The lawsuit alleges that A01 sent a second invoice, including a 1.5% late fee in November, which led to Ron Harris requesting an itemized invoice before A01 could be paid.  The communications included discussions on a new set design,  A01 alleges in their lawsuit that TNA was having discussions with other vendors at the same time.

In January 2016, A01 reduced the amount TNA owed them by $29,001.57, noting that that amount was removed as Dean Broadhead directly paid some of the independent contractors who had worked on Bound for Glory production, so A01 no longer needed to pay those contractors themselves.  A01 alleges in the lawsuit that TNA made those payments directly to insure that those contractors would continue to work for TNA after TNA cut ties from A01.

The lawsuit also alleges that Broadhead opened into discussions with Jeff Wade, the owner of A01, regarding a payment plan to begin to reimburse A01 for money owed from the Bound for Glory event.   Based on the agreement, the money would be paid in monthly installments starting in March 2016 through August 2016, and that TNA stated they were "on track" to begin to make payments.  However, the lawsuit alleges, "Upon information and belief, TNA's financial troubles had become increasingly severe by this time. Yet, here again, Broadhead, who would have been intimately familiar with those financial troubles, failed to share any relevant information with AOl, which, for its part, continued to negotiate in good faith with TNA and Broadhead over repayment terms for the BFG Event."

The lawsuit claims that in March 2016, "Aroluxe provided some form of financing to TNA which, upon information and belief, was sufficient to allow TNA to continue operating for the foreseeable future. This financing was secured with a lien on all or nearly all of TNA's assets, including, but not limited to, all accounts receivable as well as all fixtures, inventory, and equipment."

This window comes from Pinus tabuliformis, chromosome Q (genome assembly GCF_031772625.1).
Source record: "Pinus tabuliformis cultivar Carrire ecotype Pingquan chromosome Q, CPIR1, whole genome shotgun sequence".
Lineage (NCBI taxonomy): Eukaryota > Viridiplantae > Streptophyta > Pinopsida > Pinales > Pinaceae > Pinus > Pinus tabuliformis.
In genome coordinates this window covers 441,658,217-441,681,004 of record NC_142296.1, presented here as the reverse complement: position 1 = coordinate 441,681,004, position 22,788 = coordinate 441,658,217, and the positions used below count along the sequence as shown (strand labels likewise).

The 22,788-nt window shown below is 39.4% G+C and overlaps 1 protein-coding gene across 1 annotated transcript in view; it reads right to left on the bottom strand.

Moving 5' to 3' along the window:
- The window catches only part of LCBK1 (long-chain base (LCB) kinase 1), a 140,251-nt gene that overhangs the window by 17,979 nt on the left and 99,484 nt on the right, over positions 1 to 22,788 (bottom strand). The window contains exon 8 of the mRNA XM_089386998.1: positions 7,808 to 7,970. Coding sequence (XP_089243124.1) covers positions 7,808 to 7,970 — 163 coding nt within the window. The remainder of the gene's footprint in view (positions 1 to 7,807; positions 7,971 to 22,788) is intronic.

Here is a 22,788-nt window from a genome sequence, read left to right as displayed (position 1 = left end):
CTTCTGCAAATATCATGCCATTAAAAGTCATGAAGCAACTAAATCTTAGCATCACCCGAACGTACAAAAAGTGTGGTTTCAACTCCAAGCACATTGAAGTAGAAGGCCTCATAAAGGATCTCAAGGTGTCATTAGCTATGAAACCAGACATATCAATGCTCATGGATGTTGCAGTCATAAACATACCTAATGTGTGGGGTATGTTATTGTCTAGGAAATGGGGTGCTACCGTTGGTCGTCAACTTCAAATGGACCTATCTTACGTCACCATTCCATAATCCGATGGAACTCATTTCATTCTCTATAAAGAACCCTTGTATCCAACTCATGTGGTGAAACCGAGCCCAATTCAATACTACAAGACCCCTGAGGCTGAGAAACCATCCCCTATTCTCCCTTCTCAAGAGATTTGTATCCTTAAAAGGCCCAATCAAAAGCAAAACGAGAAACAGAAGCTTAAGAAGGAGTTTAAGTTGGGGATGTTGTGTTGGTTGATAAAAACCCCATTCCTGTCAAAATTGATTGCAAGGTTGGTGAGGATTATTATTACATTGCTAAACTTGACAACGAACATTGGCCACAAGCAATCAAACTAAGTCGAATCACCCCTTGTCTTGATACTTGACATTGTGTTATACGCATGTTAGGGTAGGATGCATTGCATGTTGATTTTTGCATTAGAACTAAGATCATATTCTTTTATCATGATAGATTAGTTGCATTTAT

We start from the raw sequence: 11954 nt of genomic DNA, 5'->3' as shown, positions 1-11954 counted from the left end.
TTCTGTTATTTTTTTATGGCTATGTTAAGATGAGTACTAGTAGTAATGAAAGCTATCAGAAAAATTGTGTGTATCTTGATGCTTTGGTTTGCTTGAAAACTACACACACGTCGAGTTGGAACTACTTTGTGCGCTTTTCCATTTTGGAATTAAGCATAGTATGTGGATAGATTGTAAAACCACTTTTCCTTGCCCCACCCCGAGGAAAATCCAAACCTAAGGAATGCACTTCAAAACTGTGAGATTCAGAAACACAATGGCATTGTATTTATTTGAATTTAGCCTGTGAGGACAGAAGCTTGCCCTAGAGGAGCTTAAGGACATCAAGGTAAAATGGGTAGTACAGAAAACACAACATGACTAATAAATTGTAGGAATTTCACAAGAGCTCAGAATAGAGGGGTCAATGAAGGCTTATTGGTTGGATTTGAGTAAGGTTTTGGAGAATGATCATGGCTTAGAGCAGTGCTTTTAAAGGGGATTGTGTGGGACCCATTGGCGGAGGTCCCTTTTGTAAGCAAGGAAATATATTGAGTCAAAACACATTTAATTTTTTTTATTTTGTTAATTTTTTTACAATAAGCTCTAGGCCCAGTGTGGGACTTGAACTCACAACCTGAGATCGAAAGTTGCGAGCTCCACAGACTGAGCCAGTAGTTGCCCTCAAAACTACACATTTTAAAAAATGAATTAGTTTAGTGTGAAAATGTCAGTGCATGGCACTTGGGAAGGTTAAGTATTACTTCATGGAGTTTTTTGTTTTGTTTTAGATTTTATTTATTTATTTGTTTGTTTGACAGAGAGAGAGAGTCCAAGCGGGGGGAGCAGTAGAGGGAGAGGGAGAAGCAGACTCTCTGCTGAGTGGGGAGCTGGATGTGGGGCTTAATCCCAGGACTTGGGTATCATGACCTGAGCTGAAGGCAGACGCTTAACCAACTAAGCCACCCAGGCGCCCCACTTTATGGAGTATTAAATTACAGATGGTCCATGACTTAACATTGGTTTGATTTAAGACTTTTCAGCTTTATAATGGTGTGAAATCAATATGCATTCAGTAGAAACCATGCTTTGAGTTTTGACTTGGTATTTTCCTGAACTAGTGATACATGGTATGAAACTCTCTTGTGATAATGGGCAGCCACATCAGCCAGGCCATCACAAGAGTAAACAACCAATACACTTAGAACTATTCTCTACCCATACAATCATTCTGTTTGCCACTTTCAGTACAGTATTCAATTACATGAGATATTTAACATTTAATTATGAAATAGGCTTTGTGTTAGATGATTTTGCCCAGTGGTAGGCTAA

The lawsuit then alleges that financing "gave Aroluxe and, by extension, the Harris Brothers, two of Aroluxe's principals, considerable incentive to oversee and coordinate TNA's financial affairs going forward."  on 3/18/16, TNA was to wire the first payment but 12 hours later, Broadhead told A01 that the company could not wire the money.  The money was later received via FedEx.  The lawsuit alleges, "Upon information and belief, this failure to make a timely wire transfer to AOl resulted from intervention by Aroluxe and/or Ron Harris who, at this point, had every incentive to disrupt and delay payments to AOl so that other creditors could be paid sooner."

From that point on, TNA did not respond to invoices regarding money owed to A01, according to the lawsuit.

The lawsuit claims that as of June 2016, "Aroluxe, through two of its principals, the Harris Brothers, was handling TNA's production efforts and administering its accounts payable, presumably because of the prior infusion of capital by Aroluxe, which was reportedly keeping TNA afloat." 

The suit alleges that Broadhead and Harris were responsible for dragging out payment with false promises of future work as a way to get AO1 to agree to the repayment plan, which TNA did not maintain. 

Court records do not note whether TNA or the other named defendants have responded to the lawsuit as of this writing.